Spaniards are voting in a parliamentary election on Sunday that is expected to throw out the ruling Socialists and bring in a new center-right government to tackle the country's dire economic situation.

A mood of gloom and resignation dominated as people went to the polls against a background of soaring unemployment, cuts in public spending, and a debt crisis that has put Spain on the front line of the Eurozone's fight for survival.

Being a civil servant, I'm not optimistic about it as we're already seeing the cuts coming through, said Jose Vasquez, 45, who was among the early voters in the capital Madrid. We can choose the sauce they will cook us in, but we're still going to be cooked.

Pre-election opinion polls gave the conservative People's Party (PP), led by Mariano Rajoy, an unassailable lead over the ruling Socialists, who have led Spain from boom to bust in seven years in power.

Voters are angry with the Socialists for failing to act swiftly to prevent the slide in the Eurozone's fourth-largest economy and then for bringing in austerity measures that have cut wages, benefits, and jobs.

People now seem resigned to further slashes in spending on health and education in the midst of a European debt crisis that has toppled the governments of Greece, Ireland, Italy, and Portugal, while pushing Spain's borrowing costs ever higher.

At least we'll see a change in stance. They [the PP] seem more technical to me, it seems they understand the situation better and are more serious than the guys we have now, said Juan Costas, a 73-year-old retiree.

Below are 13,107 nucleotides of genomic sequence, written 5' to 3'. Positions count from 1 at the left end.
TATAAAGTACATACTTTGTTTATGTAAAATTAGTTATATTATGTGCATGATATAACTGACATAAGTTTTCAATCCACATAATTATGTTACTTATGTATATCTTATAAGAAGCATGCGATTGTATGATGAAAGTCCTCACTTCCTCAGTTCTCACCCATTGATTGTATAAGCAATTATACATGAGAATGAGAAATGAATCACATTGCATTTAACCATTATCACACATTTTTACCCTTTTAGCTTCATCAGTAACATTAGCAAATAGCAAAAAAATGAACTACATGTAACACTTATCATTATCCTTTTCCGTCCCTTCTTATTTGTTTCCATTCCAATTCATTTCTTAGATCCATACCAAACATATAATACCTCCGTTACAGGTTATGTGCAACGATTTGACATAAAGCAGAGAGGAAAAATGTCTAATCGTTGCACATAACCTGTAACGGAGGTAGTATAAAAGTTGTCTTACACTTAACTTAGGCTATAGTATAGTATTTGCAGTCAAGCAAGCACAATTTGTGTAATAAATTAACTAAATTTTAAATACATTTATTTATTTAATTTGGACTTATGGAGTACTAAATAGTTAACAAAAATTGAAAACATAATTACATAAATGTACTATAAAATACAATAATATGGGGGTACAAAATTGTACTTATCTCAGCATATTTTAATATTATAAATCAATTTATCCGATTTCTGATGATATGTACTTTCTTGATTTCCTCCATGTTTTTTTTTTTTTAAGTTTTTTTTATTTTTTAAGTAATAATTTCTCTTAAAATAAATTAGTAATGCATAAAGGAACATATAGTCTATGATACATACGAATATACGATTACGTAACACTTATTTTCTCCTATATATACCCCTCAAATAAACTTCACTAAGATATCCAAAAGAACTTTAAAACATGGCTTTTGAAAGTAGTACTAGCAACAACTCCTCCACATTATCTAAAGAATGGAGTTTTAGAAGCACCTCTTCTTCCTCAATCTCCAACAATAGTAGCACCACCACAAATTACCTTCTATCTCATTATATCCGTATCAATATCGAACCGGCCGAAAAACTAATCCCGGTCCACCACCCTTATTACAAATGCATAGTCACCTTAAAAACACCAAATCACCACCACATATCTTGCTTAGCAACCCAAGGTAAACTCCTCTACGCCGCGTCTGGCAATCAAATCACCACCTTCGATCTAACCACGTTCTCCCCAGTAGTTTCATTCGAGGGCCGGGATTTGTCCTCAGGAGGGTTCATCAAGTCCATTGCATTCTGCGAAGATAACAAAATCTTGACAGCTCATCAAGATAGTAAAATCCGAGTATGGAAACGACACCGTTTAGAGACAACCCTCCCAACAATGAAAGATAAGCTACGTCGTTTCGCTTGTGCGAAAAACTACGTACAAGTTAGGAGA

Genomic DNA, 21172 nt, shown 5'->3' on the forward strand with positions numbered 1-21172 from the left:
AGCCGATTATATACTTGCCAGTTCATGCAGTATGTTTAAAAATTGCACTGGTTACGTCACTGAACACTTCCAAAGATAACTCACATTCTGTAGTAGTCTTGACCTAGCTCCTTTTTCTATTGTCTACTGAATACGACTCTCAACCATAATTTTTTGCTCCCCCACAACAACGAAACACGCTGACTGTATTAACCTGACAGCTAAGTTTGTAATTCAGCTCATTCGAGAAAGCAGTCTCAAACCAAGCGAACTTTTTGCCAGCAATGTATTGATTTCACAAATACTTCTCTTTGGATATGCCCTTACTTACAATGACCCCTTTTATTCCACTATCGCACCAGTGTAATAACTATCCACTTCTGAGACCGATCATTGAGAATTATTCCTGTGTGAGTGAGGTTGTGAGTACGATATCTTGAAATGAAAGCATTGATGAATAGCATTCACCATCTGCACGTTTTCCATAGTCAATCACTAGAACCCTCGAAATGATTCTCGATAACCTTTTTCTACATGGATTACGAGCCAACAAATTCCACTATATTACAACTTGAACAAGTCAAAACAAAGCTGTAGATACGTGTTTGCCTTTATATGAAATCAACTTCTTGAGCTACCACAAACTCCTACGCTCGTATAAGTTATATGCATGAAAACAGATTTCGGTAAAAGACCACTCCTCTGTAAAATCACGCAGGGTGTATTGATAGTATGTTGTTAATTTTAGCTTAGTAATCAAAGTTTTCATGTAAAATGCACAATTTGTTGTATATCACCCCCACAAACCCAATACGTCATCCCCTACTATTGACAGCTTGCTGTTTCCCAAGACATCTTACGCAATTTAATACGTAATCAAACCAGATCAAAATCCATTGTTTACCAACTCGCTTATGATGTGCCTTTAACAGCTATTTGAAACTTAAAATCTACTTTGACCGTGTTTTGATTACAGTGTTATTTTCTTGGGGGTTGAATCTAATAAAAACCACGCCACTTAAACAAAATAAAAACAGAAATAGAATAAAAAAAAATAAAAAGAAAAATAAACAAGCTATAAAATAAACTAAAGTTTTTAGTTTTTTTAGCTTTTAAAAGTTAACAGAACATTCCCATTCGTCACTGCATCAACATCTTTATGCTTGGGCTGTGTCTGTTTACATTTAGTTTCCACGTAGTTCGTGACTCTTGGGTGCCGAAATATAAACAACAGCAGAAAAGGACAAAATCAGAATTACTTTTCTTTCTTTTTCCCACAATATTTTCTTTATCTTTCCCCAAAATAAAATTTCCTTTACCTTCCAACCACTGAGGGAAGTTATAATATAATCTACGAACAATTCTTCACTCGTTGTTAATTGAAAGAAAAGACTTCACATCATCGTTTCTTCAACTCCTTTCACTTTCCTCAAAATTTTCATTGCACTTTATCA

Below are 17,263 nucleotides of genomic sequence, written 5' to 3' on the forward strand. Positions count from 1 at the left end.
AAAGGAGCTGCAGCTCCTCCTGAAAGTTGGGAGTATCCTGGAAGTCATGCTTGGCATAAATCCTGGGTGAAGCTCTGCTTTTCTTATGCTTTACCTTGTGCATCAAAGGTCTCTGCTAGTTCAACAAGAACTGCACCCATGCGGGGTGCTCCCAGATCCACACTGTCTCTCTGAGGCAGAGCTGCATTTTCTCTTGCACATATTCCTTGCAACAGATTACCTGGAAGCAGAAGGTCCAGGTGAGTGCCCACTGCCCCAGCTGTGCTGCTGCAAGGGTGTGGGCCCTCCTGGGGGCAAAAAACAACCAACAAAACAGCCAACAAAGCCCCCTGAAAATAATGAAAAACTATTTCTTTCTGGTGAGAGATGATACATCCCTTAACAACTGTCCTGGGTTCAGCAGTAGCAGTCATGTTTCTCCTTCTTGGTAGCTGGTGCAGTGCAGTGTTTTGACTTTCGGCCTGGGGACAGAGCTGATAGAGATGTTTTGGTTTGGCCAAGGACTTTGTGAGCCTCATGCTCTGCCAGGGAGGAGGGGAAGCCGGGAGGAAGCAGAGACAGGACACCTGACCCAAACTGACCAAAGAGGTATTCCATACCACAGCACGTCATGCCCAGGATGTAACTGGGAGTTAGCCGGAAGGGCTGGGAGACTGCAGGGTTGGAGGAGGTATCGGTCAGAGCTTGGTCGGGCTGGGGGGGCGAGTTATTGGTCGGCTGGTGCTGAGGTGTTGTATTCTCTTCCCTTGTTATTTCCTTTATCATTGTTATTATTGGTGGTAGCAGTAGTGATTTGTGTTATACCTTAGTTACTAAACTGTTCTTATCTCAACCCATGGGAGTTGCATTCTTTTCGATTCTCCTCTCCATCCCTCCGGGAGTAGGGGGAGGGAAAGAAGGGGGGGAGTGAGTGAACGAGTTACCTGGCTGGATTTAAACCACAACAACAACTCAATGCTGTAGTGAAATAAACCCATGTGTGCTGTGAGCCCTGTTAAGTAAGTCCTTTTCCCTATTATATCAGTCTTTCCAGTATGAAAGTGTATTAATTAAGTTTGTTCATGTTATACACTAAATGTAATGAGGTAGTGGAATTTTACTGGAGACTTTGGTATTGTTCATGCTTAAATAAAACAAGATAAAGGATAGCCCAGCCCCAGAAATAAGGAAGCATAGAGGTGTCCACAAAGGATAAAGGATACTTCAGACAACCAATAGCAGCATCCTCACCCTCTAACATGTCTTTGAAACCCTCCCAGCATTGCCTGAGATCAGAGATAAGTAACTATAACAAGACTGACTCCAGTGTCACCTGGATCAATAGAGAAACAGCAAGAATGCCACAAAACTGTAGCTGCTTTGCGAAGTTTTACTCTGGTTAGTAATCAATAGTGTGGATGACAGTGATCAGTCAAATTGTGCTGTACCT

He said he was voting for the PP although in the past he had sometimes voted Socialist.

Spain's grim economic outlook hung over the election campaign. The country is home to nearly one-third of the Eurozone's unemployed, with one in five Spanish workers without a job, and its economy is threatening to slip into recession next year for the second time in three years.

Today the nightmare is over, the right-wing Gaceta newspaper said in an optimistic front-page headline.

The Vanguardia newspaper alluded to Spain's precarious position in the wider Eurozone crisis. Europe is watching us, read its banner headline.

Rajoy, who led his party in two previous failed parliamentary-election campaigns, is likely to win an absolute majority, giving him a clear mandate to enforce the deep cuts seen as necessary to balance Spain's books.

The 56-year-old will not be sworn in until December. But he will be eager to lay out plans during the handover period to reassure fraught markets that have lost faith in the Eurozone project.

Spain's borrowing costs touched euro-era highs in the week running up to the election and came perilously close to the 7 percent level at which other Eurozone nations, such as Ireland and Greece sought international bailouts.

Farewell to Socialists

Voting stations close at 8 p.m. (2 p.m. EST) on Sunday and complete election results are expected a few hours later.

Prime Minister Jose Luis Rodriguez Zapatero decided against running for a third term as his approval ratings sank.

The Socialists chose veteran politician Alfredo Perez Rubalcaba as their leader for the campaign, but he struggled to differentiate himself from Zapatero, since he served in the incumbent's cabinet for years.

We have to do something. What we were doing was not enough, things were just getting worse and worse. We have a frightful situation with 5 million unemployed and a million and a half with no income. Thank God I haven't lost my job, said Luis Escobar, a 50-year-old hotel worker.

The best social policy is to create jobs. The guys in power haven't done anything, so if you want things to change, you have to do something, he said, adding that he would vote for the PP.

Spain joined the euro in 1999 and enjoyed years of prosperity and a real-estate boom driven by cheap credit. When the property market crashed in 2007, the government, companies, and consumers all found themselves over their heads in debt.

The austerity measures, along with bailouts and forced recapitalization of banks, have succeeded so far in keeping the country from an international rescue.

(Reporting By Sonya Dowsett; Additional reporting by Fiona Ortiz and Martin Roberts; Editing by Angus MacSwan)